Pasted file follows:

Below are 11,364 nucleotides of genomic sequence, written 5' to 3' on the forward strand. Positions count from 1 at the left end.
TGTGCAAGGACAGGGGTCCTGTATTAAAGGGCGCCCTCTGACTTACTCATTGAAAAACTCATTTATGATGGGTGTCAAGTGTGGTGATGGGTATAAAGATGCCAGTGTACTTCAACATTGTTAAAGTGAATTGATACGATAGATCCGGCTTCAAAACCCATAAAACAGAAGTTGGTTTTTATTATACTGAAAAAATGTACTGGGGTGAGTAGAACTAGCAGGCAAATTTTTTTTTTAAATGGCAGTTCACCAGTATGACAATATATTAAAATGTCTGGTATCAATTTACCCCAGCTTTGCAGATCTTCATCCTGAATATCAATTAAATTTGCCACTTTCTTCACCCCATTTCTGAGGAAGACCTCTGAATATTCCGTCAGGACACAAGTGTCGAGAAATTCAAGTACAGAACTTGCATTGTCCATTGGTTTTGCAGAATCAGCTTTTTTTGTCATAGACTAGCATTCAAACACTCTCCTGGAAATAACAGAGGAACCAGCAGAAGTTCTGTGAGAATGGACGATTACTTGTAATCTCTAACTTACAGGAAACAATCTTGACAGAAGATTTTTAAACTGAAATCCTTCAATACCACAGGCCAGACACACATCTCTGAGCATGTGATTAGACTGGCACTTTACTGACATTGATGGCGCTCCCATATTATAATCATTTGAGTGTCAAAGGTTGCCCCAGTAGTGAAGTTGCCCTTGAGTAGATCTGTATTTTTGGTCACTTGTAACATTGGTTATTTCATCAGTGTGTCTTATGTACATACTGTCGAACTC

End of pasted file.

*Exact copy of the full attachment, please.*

Below are 11,364 nucleotides of genomic sequence, written 5' to 3' on the forward strand. Positions count from 1 at the left end.
TGTGCAAGGACAGGGGTCCTGTATTAAAGGGCGCCCTCTGACTTACTCATTGAAAAACTCATTTATGATGGGTGTCAAGTGTGGTGATGGGTATAAAGATGCCAGTGTACTTCAACATTGTTAAAGTGAATTGATACGATAGATCCGGCTTCAAAACCCATAAAACAGAAGTTGGTTTTTATTATACTGAAAAAATGTACTGGGGTGAGTAGAACTAGCAGGCAAATTTTTTTTTTAAATGGCAGTTCACCAGTATGACAATATATTAAAATGTCTGGTATCAATTTACCCCAGCTTTGCAGATCTTCATCCTGAATATCAATTAAATTTGCCACTTTCTTCACCCCATTTCTGAGGAAGACCTCTGAATATTCCGTCAGGACACAAGTGTCGAGAAATTCAAGTACAGAACTTGCATTGTCCATTGGTTTTGCAGAATCAGCTTTTTTTGTCATAGACTAGCATTCAAACACTCTCCTGGAAATAACAGAGGAACCAGCAGAAGTTCTGTGAGAATGGACGATTACTTGTAATCTCTAACTTACAGGAAACAATCTTGACAGAAGATTTTTAAACTGAAATCCTTCAATACCACAGGCCAGACACACATCTCTGAGCATGTGATTAGACTGGCACTTTACTGACATTGATGGCGCTCCCATATTATAATCATTTGAGTGTCAAAGGTTGCCCCAGTAGTGAAGTTGCCCTTGAGTAGATCTGTATTTTTGGTCACTTGTAACATTGGTTATTTCATCAGTGTGTCTTATGTACATACTGTCGAACTC